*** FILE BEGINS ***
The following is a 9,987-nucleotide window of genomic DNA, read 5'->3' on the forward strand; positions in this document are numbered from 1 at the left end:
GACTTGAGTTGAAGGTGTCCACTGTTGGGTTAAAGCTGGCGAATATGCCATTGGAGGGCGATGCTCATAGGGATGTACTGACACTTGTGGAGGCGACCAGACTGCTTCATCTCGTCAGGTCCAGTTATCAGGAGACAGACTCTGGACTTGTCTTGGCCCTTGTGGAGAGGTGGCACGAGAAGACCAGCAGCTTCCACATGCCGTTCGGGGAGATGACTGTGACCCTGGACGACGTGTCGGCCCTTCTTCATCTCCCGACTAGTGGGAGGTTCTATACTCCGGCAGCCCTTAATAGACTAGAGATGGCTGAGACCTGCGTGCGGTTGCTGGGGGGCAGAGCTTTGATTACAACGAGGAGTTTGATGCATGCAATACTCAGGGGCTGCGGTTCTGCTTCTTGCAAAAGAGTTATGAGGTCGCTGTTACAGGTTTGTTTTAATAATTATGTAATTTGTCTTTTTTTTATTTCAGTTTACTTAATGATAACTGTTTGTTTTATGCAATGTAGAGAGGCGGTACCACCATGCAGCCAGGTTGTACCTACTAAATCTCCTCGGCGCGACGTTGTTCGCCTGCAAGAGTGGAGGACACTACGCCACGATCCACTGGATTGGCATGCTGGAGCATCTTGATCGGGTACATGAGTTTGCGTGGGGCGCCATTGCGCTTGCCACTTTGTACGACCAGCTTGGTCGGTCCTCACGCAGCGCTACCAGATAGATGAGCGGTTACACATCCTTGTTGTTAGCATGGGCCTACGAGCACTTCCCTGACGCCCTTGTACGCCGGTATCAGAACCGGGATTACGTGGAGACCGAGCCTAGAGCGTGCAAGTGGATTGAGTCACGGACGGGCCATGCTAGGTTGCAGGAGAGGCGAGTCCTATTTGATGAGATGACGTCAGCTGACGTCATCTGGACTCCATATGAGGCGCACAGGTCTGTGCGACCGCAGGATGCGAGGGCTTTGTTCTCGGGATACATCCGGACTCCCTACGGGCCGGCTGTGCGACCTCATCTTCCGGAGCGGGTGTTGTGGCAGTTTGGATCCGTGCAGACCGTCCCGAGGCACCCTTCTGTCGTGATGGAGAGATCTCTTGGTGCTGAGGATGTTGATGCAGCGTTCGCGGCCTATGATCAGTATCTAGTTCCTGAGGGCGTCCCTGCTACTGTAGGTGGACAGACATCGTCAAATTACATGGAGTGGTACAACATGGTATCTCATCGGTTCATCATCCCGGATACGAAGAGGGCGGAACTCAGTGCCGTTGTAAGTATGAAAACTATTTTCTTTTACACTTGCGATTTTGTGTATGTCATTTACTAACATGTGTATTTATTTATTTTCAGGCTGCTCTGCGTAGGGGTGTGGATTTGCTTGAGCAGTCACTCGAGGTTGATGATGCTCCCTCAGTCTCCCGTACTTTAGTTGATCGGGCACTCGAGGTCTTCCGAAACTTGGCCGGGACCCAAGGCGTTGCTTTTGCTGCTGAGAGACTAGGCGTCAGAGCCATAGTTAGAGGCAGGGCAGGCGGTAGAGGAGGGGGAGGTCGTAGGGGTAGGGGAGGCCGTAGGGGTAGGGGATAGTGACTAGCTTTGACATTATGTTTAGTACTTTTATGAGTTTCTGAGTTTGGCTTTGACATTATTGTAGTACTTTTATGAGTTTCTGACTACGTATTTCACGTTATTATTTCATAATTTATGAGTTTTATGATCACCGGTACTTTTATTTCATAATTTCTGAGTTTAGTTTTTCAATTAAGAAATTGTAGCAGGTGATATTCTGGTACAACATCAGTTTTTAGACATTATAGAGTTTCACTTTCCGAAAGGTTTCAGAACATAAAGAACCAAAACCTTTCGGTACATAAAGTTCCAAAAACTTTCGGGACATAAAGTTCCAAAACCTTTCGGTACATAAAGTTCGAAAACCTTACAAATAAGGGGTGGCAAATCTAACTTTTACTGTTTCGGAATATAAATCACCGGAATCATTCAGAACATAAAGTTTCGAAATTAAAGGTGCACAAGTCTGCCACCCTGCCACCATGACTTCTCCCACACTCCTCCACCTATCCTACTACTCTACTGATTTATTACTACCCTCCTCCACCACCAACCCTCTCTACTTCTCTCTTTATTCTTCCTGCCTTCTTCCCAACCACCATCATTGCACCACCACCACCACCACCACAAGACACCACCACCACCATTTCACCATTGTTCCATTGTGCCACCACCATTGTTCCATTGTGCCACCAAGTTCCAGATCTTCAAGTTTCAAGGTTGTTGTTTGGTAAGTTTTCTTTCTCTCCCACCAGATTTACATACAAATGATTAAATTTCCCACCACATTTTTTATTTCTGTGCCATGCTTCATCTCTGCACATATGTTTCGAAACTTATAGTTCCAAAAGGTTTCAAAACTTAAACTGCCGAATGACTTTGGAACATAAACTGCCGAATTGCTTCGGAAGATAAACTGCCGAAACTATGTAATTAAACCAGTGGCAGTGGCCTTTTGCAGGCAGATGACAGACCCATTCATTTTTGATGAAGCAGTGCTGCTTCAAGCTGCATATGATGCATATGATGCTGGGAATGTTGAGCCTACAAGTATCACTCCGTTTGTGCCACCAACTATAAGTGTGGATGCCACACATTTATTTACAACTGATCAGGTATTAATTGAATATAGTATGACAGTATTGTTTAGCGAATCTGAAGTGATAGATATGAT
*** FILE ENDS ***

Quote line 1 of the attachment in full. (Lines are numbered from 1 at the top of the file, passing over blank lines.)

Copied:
The following is a 9,987-nucleotide window of genomic DNA, read 5'->3' on the forward strand; positions in this document are numbered from 1 at the left end: